Modernizing processes are far from complete, even in advanced developed economies. Material consumption has only just begun to peak in the wealthiest societies. Decoupling of human welfare from environmental impacts will require a sustained commitment to technological progress and the continuing evolution of social, economic, and political institutions alongside those changes. Accelerated technological progress will require the active, assertive, and aggressive participation of private sector entrepreneurs, markets, civil society, and the state. While we reject the planning fallacy of the 1950s, we continue to embrace a strong public role in addressing environmental problems and accelerating technological innovation, including research to develop better technologies, subsidies, and other measures to help bring them to market, and regulations to mitigate environmental hazards. And international collaboration on technological innovation and technology transfer is essential in the areas of agriculture and energy.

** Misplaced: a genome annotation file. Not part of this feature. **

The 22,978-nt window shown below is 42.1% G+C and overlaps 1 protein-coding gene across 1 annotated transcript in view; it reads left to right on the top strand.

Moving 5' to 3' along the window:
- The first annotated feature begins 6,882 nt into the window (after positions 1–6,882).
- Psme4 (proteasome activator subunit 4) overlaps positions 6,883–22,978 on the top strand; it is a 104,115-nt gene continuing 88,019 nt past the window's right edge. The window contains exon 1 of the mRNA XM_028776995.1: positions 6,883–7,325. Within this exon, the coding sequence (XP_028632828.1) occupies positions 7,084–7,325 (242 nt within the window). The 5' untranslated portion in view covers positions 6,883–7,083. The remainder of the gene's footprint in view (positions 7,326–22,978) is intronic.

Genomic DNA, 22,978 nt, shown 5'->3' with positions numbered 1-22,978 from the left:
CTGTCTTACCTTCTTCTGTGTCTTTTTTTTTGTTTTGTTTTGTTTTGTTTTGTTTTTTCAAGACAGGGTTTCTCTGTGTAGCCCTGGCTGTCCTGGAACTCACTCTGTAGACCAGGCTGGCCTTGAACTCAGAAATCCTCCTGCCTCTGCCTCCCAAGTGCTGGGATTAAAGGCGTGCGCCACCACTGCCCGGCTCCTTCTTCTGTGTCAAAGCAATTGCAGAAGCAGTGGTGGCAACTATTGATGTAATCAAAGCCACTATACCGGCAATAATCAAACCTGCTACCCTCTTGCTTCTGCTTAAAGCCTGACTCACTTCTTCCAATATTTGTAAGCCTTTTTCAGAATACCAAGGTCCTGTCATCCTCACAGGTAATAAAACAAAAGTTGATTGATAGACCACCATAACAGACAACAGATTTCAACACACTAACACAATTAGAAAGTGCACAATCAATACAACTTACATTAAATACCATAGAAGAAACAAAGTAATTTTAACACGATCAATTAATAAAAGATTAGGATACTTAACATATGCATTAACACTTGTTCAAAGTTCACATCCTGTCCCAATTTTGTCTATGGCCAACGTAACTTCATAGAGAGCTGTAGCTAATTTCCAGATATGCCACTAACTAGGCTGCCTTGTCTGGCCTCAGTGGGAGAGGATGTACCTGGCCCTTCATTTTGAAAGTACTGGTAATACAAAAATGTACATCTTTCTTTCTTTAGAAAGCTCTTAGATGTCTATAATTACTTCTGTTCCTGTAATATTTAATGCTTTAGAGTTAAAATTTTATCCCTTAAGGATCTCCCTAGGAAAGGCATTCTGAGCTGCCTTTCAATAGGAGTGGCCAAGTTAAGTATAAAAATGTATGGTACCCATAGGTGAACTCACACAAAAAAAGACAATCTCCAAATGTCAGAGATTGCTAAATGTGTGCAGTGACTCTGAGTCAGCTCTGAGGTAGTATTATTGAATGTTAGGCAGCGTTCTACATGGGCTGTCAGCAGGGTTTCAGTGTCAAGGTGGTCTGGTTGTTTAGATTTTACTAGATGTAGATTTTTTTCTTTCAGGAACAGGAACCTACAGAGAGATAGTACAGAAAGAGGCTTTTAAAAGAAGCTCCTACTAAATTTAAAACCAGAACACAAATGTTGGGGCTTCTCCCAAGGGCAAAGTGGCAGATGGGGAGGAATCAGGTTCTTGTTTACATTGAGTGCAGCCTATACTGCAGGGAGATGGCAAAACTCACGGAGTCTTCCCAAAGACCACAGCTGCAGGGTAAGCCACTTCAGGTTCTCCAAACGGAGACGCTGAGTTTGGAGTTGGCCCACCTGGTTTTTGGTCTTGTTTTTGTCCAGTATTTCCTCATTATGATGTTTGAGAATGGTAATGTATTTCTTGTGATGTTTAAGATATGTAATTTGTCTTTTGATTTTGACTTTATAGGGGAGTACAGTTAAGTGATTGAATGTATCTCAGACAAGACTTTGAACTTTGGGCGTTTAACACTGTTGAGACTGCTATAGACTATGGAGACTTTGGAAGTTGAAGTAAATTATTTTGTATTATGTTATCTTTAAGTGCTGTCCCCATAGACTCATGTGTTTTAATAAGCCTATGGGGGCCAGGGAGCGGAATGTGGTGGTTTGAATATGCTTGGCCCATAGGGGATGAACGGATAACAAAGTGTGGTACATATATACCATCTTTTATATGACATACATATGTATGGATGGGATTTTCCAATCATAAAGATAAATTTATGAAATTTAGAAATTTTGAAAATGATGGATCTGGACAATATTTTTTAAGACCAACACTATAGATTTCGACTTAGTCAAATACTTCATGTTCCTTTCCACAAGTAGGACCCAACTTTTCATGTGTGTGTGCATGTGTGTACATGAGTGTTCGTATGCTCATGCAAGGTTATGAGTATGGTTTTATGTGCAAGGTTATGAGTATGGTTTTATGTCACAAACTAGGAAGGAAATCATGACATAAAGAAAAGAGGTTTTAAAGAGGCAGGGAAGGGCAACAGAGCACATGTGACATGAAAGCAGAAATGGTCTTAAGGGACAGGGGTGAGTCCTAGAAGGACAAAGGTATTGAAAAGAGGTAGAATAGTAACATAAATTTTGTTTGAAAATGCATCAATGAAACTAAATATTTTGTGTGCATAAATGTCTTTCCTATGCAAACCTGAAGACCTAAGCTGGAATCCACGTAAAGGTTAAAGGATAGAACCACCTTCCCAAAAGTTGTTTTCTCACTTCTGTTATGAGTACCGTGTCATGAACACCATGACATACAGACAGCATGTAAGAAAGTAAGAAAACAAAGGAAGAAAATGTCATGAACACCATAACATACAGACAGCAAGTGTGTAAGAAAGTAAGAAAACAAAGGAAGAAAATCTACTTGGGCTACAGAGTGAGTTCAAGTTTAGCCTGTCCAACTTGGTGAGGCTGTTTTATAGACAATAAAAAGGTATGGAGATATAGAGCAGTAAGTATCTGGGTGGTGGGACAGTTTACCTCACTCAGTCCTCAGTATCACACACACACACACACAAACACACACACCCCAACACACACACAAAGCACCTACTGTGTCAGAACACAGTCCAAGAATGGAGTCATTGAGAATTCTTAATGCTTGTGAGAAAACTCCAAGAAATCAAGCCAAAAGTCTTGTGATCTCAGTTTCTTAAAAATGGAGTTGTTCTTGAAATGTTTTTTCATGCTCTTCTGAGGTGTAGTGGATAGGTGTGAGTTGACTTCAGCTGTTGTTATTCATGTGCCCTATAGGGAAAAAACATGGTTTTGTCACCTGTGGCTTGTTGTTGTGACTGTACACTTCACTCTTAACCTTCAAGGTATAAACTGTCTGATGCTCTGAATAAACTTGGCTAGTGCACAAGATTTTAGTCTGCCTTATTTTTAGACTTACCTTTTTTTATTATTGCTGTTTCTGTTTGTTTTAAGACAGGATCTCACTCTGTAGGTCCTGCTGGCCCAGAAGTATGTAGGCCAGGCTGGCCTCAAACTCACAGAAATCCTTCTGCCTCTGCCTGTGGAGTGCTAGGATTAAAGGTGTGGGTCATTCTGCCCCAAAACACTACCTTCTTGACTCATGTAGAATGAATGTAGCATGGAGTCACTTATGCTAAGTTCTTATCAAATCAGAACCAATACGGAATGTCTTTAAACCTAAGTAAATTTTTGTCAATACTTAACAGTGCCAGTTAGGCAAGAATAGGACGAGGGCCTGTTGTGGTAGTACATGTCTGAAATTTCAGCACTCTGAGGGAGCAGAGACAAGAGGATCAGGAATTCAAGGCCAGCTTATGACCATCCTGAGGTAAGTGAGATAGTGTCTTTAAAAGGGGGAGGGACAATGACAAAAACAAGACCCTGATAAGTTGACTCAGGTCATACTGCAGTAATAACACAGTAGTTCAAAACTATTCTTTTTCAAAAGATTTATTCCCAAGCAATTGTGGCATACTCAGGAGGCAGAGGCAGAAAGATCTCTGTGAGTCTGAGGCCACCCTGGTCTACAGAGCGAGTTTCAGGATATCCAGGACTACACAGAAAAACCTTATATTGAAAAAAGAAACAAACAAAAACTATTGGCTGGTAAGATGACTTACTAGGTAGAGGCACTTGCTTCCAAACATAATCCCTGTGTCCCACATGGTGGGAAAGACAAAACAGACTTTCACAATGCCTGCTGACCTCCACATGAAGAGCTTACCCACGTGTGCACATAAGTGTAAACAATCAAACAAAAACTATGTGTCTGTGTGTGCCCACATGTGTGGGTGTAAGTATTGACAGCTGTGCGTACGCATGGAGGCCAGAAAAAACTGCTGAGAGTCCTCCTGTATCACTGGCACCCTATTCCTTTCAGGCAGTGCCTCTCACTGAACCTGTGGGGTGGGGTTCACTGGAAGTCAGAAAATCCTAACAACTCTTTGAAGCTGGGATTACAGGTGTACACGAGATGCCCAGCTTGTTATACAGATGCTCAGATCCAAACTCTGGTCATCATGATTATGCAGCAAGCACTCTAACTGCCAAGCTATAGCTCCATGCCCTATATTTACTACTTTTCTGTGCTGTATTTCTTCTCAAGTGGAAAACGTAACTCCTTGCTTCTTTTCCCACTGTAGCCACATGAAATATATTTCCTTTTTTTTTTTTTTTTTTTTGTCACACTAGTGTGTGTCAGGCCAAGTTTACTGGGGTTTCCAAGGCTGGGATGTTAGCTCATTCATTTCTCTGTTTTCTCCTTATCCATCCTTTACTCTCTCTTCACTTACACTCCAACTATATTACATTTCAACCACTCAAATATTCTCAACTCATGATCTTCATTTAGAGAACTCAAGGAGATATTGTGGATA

Except for the first paragraph, all the above quoted from the Ecomodernist Manifesto. You can believe what you want to believe and who to believe. So why believe stupid shit from a know-nothing who just doesn't get it when you can believe what Anthropocene enthusiasts, the 99+% of those living in industrial society, deeply believe. It is my hope that this article might contribute to an improvement in the quality and tenor of the dialogue about how to protect the environment in the 21st century. Too often discussions about the environment have been dominated by extremists like Lee, and plagued by dogmatism, which in turn fuels intolerance. Unlike some extremists, I value the liberal principles of democracy, tolerance, and pluralism in themselves, even as I affirm them as keys to achieving a great Anthropocene. I hope that any misguided and misinformed readers wake up and endeavor to achieve universal human dignity on a biodiverse and thriving planet. Read the Ecomoderist Manifesto and seek ecologically informed sources.